ALS will take Tim Fletcher’s life, but he won’t let it take one more chance to cheer on his Steamboat Springs Olympic sons
PYEONGCHANG, South Korea — When Tim Fletcher of Steamboat Springs would tell a good story about the best of days to his young boys, he’d use the phrase “like you read about” as if it were an exclamation point.
There were 15 fresh inches of snow on Mount Werner. The powder came over your head, “like you read about.”
It was a beautiful day sailing on Steamboat Lake, the boat skimming across the water, “like you read about.”
Those Norwegian ski fans sure know how to party, “like you read about.”
Now the only way to hear those stories is to read them.
Diagnosed in August 2016 with amyotrophic lateral sclerosis, ALS, Tim is dying.
Different varieties of ALS work in different ways, some from the extremities in, some from the feet up. Fletcher’s goes from his head down.
His started by deteriorating the bulbar muscles of his throat. The first life-altering consequence was losing his ability to talk.
He still can see the world, still can hear everything and make perfect sense of it — all the information coming in at gigabyte speeds. Information going out, however, is restricted to the equivalent of a dial-up modem.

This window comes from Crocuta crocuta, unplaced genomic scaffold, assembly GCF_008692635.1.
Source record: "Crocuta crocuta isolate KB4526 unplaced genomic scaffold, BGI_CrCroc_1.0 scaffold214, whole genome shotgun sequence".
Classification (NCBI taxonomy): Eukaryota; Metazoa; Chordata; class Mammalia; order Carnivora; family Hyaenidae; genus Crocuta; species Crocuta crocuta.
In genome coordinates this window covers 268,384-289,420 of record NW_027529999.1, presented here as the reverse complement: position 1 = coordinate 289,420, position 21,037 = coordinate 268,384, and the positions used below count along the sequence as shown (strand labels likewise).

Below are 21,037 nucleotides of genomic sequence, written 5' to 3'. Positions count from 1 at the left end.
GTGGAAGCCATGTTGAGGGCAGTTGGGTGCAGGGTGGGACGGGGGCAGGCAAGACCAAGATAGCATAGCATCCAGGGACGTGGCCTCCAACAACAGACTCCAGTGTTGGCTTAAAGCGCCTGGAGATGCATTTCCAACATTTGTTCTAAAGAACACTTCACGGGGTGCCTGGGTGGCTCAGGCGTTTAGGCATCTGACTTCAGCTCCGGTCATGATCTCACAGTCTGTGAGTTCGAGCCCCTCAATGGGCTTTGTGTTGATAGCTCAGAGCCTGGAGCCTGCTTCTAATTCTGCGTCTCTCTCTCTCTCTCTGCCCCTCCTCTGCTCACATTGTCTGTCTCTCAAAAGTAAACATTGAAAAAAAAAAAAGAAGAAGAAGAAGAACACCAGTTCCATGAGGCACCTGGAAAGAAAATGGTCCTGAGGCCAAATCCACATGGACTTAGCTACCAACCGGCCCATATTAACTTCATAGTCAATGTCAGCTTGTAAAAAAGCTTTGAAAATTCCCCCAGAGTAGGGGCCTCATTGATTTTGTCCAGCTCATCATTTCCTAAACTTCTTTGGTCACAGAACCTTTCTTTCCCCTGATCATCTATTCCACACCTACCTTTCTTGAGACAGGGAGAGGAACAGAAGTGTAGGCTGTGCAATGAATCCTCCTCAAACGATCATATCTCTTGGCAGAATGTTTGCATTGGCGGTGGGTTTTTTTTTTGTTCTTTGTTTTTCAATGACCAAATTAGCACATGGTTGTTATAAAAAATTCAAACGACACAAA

His voice in the world is mostly reduced to a 6-by-3-inch dry erase pad he tucks in his pocket everywhere he goes and a black marker, which he uses to scribble out facts and thoughts and encouragements and “I love you.”
ALS is a curse for the family, no question, and the boys have handled it according to their personalities. Bryan, 31 years old, has tried to keep a level head. Taylor, 27, burns a little hotter and has taken the last 18 months more emotionally.
But, they’ve had time with their father, time to say goodbye, and they know not everyone gets that, so they’re gracious.
They’ve seen Tim meet and love Bryan and his wife Nikki Fletcher’s daughter Ellery, born just a month after Tim’s diagnosis.
They’ve mined their father for stories they never thought to ask for, facts they never bothered to wonder about and lessons they never paused to absorb.
And Tim is also focused on making the most of the end of his life, “maxing it out,” he scribbled on his pad on a cold Tuesday night at the Alpensia Ski Jump Centre in Pyeongchang, South Korea.
He spent 34 total years on ski patrol in Steamboat Springs, 27 years with Steamboat Ski Area and the rest, with a bit of overlap, at Howelsen Hill. He stuck on the patrol at Howelsen even after his diagnosis and up until his voice was too far gone for the job.
He’s poured himself into doing so many of the things he’s always loved, stubbornly clinging to them with all his has.
Even last summer he personally installed new pipes on his Harley and didn’t just make a point to ride it, but rode it 10,000 miles in the span of three months.
“It gets 50 miles per gallon,” he wrote on his pad Tuesday, “and it’s fun!”